Unfortunately, instead of sympathizing with Marion, or simply enjoying the contrast of her patient’s strictures against the backdrop of real working life, I was stuck thinking the whole time: why on earth does this woman have two children? Clearly Marion and her husband can’t afford a family of this size; she is worked to exhaustion to care for them and they seem to bring only pain, never pleasure. Their every appearance in the story only annoyed me, I wanted to strike them from the page and ease Marion’s life, which seemed so pointlessly difficult on their account. I’m sure I should be coming at the thing from some entirely different angle, but I just couldn’t see past it. I had a similar problem reading When We Were Romans, I suppose, and of course ages ago when I read Atonement I wanted to strangle Briony. Maybe I should stay away from fiction involving children.
The title story in the Penelope Lively collection I read this week, The Five Thousand and One Nights, is certainly the most playful of the bunch. What happens to Scheherazade and the Sultan after the thousand and one nights? The Sultan is
Tamed by narrative. The sting drawn; the fires banked. He had revised his opinion of women. He loved his wife. He took a benign interest in his children. He hadn’t beheaded anyone in years. He was running to fat and looked rather less like Omar Sharif than he had done in his heyday. He drank a lot of coffee and watched videos and paid desultory attention to the family oil business.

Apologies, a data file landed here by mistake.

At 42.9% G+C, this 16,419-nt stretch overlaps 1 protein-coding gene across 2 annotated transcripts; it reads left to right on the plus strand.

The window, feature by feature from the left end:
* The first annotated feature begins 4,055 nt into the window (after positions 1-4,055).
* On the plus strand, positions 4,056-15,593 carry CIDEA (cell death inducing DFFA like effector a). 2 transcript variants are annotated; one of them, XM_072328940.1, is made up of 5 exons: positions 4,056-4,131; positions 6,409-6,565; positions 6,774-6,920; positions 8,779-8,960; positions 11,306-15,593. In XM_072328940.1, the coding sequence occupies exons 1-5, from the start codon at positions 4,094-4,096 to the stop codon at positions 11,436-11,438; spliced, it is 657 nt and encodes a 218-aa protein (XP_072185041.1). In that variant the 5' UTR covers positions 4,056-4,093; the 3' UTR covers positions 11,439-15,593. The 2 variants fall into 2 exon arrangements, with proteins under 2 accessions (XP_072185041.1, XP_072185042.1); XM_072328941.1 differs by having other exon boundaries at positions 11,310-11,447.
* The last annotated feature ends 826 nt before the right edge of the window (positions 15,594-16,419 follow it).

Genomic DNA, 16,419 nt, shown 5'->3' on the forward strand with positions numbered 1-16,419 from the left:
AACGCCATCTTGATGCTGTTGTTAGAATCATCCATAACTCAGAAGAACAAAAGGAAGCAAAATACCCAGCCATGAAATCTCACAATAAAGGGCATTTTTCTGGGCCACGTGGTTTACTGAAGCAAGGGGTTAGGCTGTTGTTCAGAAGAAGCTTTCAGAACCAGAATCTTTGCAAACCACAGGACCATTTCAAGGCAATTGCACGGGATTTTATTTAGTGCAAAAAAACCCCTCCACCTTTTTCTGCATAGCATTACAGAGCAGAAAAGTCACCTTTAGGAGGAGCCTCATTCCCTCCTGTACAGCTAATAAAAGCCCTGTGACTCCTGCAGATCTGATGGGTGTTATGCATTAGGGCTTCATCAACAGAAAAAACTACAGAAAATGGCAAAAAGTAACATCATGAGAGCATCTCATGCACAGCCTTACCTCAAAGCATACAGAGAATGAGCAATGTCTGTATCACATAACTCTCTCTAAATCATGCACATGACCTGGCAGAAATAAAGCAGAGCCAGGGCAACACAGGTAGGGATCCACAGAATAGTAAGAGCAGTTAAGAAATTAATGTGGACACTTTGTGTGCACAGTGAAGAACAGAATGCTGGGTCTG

And Scheherazade? She has continued her nightly narration throughout each night of their marriage, now numbering in the many thousands (the Sultan has lost count). But her stories have changed over the years, and the Sultan now finds himself nodding off in the middle.
The trouble was that the stories had got longer and longer and, in the Sultan’s opinion, a great deal less gripping. The backgrounds had become more and more exotic and the pace, in his view, slower and slower. The characters bewildered him: all these Elizas and Janes and Catherines. They talked and talked and nothing much happened except that occasionally there was a restrained social event or someone got married.
The poor Sultan finds himself asking Scheherazade where Devonshire is, and tells her sister that he particularly didn’t appreciate a story “that went on for weeks about people shouting at each other in some place called Yorkshire where they have the most appalling weather.” As the storyteller makes her way from Jane Austen through Emily Brontë to Virginia Woolf, the Sultan loses patience and the sister, Dinarzade, convinces him to try his own hand at narrating in the evenings.
And what does the Sultan narrate? Romances, adventures, westerns, science fiction. Scheherazade is unimpressed, but as the Sultan explains to Dinarzade, “Get the action right and the rest follows. You know—shooting things and bullfighting and catching enormous fish and getting drunk and behaving with amazing nonchalance when fatally wounded. I’ve got some terrific ideas. Marvellous stuff. Can’t fail.” And of course, the only love is doomed love.
Luckily there is a sweet and happy ending for the troubled couple that takes them right back to their roots.